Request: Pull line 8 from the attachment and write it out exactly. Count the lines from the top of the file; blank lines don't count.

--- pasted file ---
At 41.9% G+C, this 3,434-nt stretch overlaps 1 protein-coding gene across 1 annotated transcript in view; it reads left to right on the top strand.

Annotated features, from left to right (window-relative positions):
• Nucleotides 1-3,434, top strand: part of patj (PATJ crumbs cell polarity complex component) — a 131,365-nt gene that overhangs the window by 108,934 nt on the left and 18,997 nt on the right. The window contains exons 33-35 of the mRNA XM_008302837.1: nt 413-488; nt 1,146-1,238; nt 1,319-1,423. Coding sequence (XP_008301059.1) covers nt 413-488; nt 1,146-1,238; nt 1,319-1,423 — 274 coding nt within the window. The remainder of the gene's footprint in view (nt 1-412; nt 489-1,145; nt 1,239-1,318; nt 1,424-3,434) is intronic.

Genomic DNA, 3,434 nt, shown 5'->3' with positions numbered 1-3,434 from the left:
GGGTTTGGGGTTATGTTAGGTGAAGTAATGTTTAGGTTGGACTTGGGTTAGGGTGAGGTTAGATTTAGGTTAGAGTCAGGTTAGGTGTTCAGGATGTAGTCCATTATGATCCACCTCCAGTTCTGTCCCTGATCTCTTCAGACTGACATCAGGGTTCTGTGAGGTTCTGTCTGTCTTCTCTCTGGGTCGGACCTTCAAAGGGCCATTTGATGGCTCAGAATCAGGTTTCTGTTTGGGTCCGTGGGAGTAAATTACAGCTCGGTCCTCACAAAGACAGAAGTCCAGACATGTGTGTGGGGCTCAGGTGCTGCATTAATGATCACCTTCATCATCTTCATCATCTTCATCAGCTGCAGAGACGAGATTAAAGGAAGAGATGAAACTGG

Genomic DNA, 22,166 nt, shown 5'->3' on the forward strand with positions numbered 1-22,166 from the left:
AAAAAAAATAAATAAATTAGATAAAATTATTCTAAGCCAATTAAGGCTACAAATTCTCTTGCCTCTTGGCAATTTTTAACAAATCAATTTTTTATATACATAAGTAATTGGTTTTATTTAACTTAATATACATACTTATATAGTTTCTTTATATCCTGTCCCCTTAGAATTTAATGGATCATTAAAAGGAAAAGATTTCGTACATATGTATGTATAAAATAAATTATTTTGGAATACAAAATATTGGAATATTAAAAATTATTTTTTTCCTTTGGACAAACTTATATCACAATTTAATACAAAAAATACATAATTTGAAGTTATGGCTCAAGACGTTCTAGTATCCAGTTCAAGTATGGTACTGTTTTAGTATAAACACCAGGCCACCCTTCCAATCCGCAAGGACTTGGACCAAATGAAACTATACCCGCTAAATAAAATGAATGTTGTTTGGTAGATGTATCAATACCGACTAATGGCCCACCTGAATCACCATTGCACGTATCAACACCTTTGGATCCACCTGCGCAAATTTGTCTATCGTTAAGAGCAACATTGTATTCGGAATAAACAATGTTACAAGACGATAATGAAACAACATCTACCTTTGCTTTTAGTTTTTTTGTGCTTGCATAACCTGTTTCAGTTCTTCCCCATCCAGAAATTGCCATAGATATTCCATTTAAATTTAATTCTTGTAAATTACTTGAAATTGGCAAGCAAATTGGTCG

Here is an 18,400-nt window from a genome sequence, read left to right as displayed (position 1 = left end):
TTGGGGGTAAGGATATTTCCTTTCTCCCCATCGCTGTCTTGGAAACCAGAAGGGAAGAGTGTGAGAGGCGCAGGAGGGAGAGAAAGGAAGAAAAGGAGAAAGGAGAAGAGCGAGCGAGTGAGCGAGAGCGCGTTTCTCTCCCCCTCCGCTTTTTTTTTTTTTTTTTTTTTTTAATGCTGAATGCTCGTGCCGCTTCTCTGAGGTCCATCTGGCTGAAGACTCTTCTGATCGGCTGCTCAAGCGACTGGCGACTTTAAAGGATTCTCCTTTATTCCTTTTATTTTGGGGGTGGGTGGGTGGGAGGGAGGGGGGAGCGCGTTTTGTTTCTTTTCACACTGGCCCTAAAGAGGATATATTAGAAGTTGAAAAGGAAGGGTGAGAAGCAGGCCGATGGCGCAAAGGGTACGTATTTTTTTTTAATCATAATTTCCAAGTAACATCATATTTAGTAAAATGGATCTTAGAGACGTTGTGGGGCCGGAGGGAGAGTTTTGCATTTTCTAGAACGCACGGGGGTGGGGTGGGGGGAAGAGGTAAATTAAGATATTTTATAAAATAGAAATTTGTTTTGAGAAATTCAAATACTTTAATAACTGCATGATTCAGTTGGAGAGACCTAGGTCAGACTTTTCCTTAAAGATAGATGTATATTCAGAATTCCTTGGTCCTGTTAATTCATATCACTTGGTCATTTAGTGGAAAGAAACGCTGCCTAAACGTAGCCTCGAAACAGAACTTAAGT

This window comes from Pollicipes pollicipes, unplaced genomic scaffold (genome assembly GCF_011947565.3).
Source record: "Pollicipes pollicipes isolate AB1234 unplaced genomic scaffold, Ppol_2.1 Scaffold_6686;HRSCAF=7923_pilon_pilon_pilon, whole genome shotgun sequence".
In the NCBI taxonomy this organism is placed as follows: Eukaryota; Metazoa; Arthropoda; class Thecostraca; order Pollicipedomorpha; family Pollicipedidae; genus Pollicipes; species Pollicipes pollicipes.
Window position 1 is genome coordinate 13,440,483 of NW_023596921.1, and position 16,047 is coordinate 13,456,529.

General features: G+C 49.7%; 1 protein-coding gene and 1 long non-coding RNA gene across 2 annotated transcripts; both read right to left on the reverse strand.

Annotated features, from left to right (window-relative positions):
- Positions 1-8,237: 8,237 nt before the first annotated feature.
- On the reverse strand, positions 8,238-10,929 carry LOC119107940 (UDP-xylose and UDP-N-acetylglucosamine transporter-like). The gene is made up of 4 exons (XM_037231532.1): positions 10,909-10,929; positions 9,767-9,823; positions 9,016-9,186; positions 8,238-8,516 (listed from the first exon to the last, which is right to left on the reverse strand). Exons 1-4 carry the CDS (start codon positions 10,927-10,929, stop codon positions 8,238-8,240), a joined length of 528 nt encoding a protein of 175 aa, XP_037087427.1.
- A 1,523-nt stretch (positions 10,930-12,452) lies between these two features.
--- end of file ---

Here is an 18,400-nt window from a genome sequence, read left to right as displayed (position 1 = left end):